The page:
Products Liability Newsletters

Jury Instructions in Products Liability Lawsuits

The judge gives instructions to the jury (also called the jury charge) after both sides present their evidence at trial. The instructions tell the jury the law it must follow in reaching a verdict. The jury's function is to consider all the evidence and decide what happened. There are three separate types of claims in products liability lawsuits: strict liability, negligence, and breach of warranty.

Breast Implant Law

Over one million women in America have had breast implants. Approximately 80 percent of breast implant surgeries are for cosmetic purposes. For years, many physicians, scientists, and researchers have believed that silicone breast implants cause autoimmune diseases in women who have them. While there has been no conclusive proof connecting breast implants with autoimmune disease, a U.S. Food and Drug Administration (FDA) study suggests an association between silicone gel and fibromyalgia when women's breast implants rupture and silicone gel escapes into tissue.

Misrepresentation in Product Liability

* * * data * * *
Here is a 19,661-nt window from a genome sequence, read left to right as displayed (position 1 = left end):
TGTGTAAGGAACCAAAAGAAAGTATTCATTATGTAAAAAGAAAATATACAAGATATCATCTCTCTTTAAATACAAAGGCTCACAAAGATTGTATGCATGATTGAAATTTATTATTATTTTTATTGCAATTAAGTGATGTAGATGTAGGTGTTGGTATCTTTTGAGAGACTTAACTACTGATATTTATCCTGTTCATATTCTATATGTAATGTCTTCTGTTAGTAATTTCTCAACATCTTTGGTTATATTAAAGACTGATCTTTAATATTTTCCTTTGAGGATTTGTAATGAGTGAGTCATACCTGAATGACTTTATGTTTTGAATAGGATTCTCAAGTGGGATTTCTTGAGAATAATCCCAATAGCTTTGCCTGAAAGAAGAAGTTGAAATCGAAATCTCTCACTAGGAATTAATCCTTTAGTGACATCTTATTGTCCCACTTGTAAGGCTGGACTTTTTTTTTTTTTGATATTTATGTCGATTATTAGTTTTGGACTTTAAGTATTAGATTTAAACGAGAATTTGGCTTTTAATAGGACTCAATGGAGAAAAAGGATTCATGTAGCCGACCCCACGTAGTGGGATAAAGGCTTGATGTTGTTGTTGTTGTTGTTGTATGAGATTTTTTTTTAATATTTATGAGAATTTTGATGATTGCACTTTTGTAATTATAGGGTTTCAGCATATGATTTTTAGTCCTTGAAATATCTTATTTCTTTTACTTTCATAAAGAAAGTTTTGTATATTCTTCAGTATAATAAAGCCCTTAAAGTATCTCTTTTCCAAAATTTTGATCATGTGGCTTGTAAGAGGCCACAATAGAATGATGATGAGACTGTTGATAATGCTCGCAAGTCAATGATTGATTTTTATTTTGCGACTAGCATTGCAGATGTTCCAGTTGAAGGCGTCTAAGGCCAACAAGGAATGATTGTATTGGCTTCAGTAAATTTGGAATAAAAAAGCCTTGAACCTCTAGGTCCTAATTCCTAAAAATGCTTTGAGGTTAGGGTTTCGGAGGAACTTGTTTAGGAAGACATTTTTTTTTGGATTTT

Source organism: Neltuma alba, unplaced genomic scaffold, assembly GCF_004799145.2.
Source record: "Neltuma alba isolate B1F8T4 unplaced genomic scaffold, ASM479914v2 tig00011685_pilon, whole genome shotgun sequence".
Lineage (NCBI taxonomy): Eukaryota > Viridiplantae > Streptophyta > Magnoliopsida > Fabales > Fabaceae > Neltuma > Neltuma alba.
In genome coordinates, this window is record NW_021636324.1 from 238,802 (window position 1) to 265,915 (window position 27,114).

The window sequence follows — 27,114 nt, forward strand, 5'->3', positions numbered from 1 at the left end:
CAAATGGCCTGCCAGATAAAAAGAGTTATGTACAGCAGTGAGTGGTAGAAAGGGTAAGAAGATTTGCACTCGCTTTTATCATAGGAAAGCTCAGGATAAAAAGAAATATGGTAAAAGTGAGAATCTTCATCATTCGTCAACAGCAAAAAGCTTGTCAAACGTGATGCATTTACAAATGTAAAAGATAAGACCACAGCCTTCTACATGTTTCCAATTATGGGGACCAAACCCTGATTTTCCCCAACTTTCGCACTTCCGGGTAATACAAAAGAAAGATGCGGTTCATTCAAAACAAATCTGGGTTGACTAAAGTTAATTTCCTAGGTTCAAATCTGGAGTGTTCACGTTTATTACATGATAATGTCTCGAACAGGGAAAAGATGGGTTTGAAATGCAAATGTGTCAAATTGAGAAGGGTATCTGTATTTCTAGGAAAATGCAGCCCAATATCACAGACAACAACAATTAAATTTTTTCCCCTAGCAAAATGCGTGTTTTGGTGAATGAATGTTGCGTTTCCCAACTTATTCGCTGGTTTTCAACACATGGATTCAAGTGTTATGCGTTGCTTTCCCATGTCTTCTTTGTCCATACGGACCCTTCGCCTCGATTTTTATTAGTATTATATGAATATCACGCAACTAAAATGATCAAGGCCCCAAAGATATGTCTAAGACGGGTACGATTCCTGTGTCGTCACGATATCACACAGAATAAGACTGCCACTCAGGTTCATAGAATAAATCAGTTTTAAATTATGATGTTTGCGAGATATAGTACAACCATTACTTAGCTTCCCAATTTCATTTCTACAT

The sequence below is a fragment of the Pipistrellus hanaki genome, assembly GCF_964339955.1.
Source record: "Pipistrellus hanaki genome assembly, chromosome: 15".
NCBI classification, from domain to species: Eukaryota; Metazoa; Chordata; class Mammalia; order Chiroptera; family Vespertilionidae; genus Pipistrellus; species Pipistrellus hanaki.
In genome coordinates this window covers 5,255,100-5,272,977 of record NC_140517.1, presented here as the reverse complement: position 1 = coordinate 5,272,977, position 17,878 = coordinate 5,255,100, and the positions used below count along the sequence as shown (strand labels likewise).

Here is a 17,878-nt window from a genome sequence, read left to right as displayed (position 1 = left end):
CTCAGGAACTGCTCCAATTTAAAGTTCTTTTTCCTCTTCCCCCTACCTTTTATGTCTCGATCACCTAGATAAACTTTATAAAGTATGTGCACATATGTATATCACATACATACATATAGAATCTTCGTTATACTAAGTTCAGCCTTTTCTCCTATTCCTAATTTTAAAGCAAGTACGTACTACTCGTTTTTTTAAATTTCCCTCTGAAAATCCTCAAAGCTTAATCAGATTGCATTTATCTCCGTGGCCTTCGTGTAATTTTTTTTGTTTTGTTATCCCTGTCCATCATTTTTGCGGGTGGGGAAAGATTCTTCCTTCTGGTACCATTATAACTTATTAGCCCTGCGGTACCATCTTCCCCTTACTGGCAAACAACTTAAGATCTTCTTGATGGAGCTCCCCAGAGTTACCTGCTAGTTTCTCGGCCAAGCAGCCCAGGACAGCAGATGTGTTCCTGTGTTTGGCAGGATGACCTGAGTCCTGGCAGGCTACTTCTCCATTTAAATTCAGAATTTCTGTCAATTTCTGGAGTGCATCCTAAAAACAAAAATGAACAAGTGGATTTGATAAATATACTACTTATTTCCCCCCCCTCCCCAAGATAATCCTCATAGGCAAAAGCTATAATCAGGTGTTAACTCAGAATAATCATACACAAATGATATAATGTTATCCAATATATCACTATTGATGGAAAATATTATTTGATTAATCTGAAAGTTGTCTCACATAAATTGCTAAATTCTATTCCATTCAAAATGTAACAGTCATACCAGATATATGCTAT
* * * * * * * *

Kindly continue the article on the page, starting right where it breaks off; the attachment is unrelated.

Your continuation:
Product liability occurs when the manufacturer or seller of a defective product allows that defective product to get into the hands of a consumer. When a manufacturer or seller misrepresents a product, that misrepresentation can be the basis for a product liability action. In the product liability context, misrepresentation occurs when product advertising, packaging, labels, or other product information available to consumers misrepresent material facts concerning the quality or use of the product.

Limiting Consumers' Recovery in Products Liability Lawsuits

Strict products liability is a legal doctrine that imposes liability for personal injury and property damage caused by defectively designed or manufactured products. The manufacturer or seller of such products is held responsible if the product injures a consumer who buys or uses the product.

The Food and Drug Administration's Oversight of Human Cloning Technology

In 1996, Dolly the sheep became the first large animal cloned from a bioengineered embryo that had been implanted in a ewe's womb. It took 277 attempts before a viable lamb was born. Other animals have been cloned to date, but successful cloning has not occurred often and various abnormalities have been seen. In 1999, it was reported that DNA had been found in Dolly's cells, which was typical of an older animal.